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Without sustained transmission, low risk of virus outbreak: Gan

SINGAPORE — As long as there is no “sustained” human-to-human transmission of the H7N9 bird flu virus or the novel coronavirus, the risk of an outbreak in Singapore will remain low, said Health Minister Gan Kim Yong.

Without sustained transmission, low risk of virus outbreak: Gan

Singapore does not import live poultry, birds or frozen poultry from China. Photo: AP

SINGAPORE — As long as there is no “sustained” human-to-human transmission of the H7N9 bird flu virus or the novel coronavirus, the risk of an outbreak in Singapore will remain low, said Health Minister Gan Kim Yong.

Mr Gan was speaking in Parliament yesterday, which saw five Members of Parliament (MP) flagging concerns about H7N9 and the novel coronavirus.

The most likely source of the H7N9 outbreak in China is from infected poultry and contaminated live poultry markets, while the source of the novel coronavirus — which has been reported in the Middle East and Europe — is still unclear.

In both cases, there have been no evidence of sustained person-to-person transmission so far, although there have been possible incidences of limited human-to-human transmission, Mr Gan said.

Also, Singapore does not import live poultry, birds or frozen poultry meat from China, he added. Still, the Government has stepped up on checks. The Agri-Food & Veterinary Authority, for instance, has increased surveillance testing on birds, including migratory birds.

The Ministry of Health (MOH) has also alerted all hospitals and doctors to look out for symptoms like fever and cough.

“To date, the MOH has been notified of 11 cases who have been investigated for H7N9, and 24 who were investigated for novel coronavirus,” Mr Gan said. “None have been positive”.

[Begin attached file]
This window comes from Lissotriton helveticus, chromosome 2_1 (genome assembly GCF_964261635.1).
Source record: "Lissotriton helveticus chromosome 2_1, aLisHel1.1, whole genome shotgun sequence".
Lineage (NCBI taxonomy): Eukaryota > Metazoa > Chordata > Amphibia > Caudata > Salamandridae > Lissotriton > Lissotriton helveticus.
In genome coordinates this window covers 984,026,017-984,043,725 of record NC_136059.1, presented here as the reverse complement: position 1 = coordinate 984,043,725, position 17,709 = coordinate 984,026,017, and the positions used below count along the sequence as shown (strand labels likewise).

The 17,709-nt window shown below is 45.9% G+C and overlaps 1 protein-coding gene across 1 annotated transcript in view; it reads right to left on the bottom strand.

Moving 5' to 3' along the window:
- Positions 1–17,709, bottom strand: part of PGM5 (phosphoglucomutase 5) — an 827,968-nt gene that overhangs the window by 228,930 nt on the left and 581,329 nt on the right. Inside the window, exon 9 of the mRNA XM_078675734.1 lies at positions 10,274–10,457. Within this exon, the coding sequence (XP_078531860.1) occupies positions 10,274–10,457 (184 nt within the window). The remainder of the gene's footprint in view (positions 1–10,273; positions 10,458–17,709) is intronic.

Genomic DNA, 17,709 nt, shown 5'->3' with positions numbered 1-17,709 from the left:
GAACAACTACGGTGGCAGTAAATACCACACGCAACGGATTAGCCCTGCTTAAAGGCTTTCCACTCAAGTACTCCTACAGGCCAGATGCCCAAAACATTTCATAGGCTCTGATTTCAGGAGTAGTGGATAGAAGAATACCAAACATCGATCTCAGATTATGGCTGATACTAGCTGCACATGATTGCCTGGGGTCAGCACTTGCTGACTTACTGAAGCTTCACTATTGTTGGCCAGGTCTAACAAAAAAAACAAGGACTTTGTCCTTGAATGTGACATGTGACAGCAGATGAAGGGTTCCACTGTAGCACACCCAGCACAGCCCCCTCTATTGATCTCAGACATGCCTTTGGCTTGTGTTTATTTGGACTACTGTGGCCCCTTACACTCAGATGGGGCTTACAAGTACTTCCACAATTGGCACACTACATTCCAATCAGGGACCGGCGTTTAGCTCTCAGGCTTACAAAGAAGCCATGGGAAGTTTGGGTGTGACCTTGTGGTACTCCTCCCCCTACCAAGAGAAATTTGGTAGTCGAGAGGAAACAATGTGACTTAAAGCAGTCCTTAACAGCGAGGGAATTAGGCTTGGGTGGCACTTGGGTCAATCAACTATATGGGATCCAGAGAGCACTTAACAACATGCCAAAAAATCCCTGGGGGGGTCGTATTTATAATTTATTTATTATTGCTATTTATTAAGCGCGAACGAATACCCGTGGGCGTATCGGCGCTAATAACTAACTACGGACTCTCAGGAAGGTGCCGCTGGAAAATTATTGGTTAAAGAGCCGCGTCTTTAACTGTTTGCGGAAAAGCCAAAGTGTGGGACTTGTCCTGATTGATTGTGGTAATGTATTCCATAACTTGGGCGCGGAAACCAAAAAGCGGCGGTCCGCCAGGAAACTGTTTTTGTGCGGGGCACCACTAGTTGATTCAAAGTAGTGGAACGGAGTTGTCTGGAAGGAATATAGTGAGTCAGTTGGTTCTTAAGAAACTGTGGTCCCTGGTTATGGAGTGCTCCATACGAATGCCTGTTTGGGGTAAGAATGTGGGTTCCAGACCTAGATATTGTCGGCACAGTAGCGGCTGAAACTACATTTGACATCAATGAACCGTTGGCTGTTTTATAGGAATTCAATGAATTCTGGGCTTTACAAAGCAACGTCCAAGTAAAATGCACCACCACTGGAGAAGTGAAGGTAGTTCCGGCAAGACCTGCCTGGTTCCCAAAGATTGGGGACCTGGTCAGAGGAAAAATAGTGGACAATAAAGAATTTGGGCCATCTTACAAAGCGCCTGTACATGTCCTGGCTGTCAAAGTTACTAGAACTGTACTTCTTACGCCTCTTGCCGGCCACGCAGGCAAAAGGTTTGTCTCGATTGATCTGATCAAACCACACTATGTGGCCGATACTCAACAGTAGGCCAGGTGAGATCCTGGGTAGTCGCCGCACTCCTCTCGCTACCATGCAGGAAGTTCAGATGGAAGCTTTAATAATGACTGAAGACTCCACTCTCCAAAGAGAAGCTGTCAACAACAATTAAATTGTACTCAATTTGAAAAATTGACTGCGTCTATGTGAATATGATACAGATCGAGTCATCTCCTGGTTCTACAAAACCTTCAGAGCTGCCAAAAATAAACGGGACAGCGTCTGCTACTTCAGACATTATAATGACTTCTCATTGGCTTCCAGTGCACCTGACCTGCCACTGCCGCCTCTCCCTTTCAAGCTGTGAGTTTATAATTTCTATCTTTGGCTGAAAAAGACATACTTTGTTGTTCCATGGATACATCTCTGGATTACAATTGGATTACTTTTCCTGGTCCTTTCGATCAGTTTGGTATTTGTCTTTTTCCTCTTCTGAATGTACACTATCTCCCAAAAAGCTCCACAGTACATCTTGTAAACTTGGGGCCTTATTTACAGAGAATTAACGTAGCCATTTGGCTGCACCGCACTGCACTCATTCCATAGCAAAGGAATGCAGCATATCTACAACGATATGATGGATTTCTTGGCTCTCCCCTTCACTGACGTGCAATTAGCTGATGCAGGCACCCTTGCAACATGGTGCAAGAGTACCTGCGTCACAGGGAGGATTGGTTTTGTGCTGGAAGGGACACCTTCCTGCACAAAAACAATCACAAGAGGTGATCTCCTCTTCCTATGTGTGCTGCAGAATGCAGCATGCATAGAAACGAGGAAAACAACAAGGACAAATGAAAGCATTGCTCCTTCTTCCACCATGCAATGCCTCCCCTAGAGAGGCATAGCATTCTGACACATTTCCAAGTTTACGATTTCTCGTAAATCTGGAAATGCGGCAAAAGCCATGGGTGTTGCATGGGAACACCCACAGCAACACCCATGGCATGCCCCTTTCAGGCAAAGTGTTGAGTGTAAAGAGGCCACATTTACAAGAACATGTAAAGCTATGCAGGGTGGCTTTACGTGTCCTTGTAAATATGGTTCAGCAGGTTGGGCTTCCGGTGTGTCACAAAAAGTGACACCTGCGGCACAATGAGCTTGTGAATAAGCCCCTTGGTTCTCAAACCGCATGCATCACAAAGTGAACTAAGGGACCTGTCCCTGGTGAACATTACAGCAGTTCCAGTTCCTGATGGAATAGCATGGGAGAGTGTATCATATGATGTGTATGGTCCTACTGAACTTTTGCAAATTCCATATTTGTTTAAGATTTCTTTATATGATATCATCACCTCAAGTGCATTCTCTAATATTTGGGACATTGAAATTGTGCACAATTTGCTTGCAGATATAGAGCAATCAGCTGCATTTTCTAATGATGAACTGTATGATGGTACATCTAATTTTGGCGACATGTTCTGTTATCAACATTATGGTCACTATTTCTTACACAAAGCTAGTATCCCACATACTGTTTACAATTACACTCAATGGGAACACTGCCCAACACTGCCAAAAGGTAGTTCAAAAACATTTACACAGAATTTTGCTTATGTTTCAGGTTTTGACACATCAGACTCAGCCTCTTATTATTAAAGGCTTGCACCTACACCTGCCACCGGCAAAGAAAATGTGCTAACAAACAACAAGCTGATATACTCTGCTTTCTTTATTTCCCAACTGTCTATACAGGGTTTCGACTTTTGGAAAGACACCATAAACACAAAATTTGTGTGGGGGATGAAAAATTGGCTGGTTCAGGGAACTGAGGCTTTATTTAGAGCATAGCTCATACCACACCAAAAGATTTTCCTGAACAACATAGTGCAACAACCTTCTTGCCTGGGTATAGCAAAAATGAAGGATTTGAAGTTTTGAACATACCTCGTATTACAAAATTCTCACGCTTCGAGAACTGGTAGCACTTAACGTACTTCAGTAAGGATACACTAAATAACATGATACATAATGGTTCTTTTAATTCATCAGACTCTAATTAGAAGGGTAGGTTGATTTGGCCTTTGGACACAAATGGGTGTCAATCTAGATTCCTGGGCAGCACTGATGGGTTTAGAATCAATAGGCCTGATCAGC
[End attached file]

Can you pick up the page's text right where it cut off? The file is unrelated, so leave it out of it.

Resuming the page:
If a confirmed case is detected, the Government is prepared to undertake contact tracing and phone surveillance of close contacts, and ICU isolation beds are available to manage severely ill patients, he added.

Mr Gan urged Singaporeans travelling during the June school holidays to stay updated on global disease situations and the MOH’s travel advisories.

The minister also assured the House that the MOH has been working with other government agencies to prepare for potential infectious disease outbreaks. This includes ensuring an adequate supply of hospital beds and introducing control measures like quarantine, if necessary.

Member of Parliament (MP) Lam Pin Min (Sengkang West) pointed out that the novel coronavirus might be transmitted from an infected passenger to others during a seven-to-eight hour flight from the Middle East to Singapore and asked if surveillance measures are sufficient at points of entry. He also asked Mr Gan to explain the meaning of “sustained human-to-human” transmission.

Mr Gan responded that while the World Health Organization has yet to recommend travel restrictions, Singapore has put up notices to remind travellers to take precautions.

And “sustained transmission means that there is sustained transmission beyond the immediate contact”, he said.

Asked by Ms Foo Mee Har (West Coast Group Representation Constituency) about the country’s preparedness compared to previous outbreaks like Severe Acute Respiratory Syndrome, Mr Gan said Singapore is much better prepared today. While every new disease brings new challenges, the local healthcare institutions are ready, he assured.

As for Nominated MP Nicholas Fang’s question about encouraging community-driven efforts to deal with infectious diseases, Mr Gan said the MOH will continue to work with agencies and organisations to raise awareness levels among residents and healthcare workers.

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